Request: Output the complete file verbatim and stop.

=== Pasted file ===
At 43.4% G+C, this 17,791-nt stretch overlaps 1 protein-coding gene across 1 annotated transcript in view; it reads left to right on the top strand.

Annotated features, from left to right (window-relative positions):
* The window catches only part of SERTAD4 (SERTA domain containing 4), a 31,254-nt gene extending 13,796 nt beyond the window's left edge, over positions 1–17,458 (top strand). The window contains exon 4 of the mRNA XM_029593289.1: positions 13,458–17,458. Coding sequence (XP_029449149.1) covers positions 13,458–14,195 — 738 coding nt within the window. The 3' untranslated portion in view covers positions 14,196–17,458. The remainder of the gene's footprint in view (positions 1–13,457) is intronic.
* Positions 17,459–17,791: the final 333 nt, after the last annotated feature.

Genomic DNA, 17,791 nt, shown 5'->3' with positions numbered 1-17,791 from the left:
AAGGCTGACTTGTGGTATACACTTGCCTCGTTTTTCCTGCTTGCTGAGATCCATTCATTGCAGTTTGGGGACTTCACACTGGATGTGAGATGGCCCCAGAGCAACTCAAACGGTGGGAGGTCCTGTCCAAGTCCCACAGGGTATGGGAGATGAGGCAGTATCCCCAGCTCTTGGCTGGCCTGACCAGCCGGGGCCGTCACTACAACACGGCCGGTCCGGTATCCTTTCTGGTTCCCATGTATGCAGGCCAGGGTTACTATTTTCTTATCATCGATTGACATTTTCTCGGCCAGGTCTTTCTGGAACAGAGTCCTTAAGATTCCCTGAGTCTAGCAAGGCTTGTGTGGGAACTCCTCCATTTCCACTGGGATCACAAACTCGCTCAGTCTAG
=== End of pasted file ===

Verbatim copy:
At 43.4% G+C, this 17,791-nt stretch overlaps 1 protein-coding gene across 1 annotated transcript in view; it reads left to right on the top strand.

Annotated features, from left to right (window-relative positions):
* The window catches only part of SERTAD4 (SERTA domain containing 4), a 31,254-nt gene extending 13,796 nt beyond the window's left edge, over positions 1–17,458 (top strand). The window contains exon 4 of the mRNA XM_029593289.1: positions 13,458–17,458. Coding sequence (XP_029449149.1) covers positions 13,458–14,195 — 738 coding nt within the window. The 3' untranslated portion in view covers positions 14,196–17,458. The remainder of the gene's footprint in view (positions 1–13,457) is intronic.
* Positions 17,459–17,791: the final 333 nt, after the last annotated feature.

Genomic DNA, 17,791 nt, shown 5'->3' with positions numbered 1-17,791 from the left:
AAGGCTGACTTGTGGTATACACTTGCCTCGTTTTTCCTGCTTGCTGAGATCCATTCATTGCAGTTTGGGGACTTCACACTGGATGTGAGATGGCCCCAGAGCAACTCAAACGGTGGGAGGTCCTGTCCAAGTCCCACAGGGTATGGGAGATGAGGCAGTATCCCCAGCTCTTGGCTGGCCTGACCAGCCGGGGCCGTCACTACAACACGGCCGGTCCGGTATCCTTTCTGGTTCCCATGTATGCAGGCCAGGGTTACTATTTTCTTATCATCGATTGACATTTTCTCGGCCAGGTCTTTCTGGAACAGAGTCCTTAAGATTCCCTGAGTCTAGCAAGGCTTGTGTGGGAACTCCTCCATTTCCACTGGGATCACAAACTCGCTCAGTCTAG